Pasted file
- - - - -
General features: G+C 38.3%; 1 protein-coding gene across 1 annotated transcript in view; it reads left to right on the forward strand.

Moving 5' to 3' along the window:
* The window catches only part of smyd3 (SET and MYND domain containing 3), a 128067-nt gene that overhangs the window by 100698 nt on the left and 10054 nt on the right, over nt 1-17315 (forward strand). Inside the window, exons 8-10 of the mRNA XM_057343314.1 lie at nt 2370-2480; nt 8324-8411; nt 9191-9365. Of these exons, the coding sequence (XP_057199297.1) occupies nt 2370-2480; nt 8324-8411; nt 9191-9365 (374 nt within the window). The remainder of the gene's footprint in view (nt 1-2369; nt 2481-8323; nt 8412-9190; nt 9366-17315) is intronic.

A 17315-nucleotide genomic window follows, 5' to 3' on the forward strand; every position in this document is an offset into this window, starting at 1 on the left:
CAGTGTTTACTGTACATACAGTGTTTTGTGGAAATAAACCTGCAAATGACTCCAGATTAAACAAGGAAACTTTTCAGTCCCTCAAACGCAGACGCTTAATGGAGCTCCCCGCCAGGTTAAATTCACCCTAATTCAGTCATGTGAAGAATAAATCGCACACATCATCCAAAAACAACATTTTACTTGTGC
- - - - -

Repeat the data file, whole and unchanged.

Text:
General features: G+C 38.3%; 1 protein-coding gene across 1 annotated transcript in view; it reads left to right on the forward strand.

Moving 5' to 3' along the window:
* The window catches only part of smyd3 (SET and MYND domain containing 3), a 128067-nt gene that overhangs the window by 100698 nt on the left and 10054 nt on the right, over nt 1-17315 (forward strand). Inside the window, exons 8-10 of the mRNA XM_057343314.1 lie at nt 2370-2480; nt 8324-8411; nt 9191-9365. Of these exons, the coding sequence (XP_057199297.1) occupies nt 2370-2480; nt 8324-8411; nt 9191-9365 (374 nt within the window). The remainder of the gene's footprint in view (nt 1-2369; nt 2481-8323; nt 8412-9190; nt 9366-17315) is intronic.

A 17315-nucleotide genomic window follows, 5' to 3' on the forward strand; every position in this document is an offset into this window, starting at 1 on the left:
CAGTGTTTACTGTACATACAGTGTTTTGTGGAAATAAACCTGCAAATGACTCCAGATTAAACAAGGAAACTTTTCAGTCCCTCAAACGCAGACGCTTAATGGAGCTCCCCGCCAGGTTAAATTCACCCTAATTCAGTCATGTGAAGAATAAATCGCACACATCATCCAAAAACAACATTTTACTTGTGC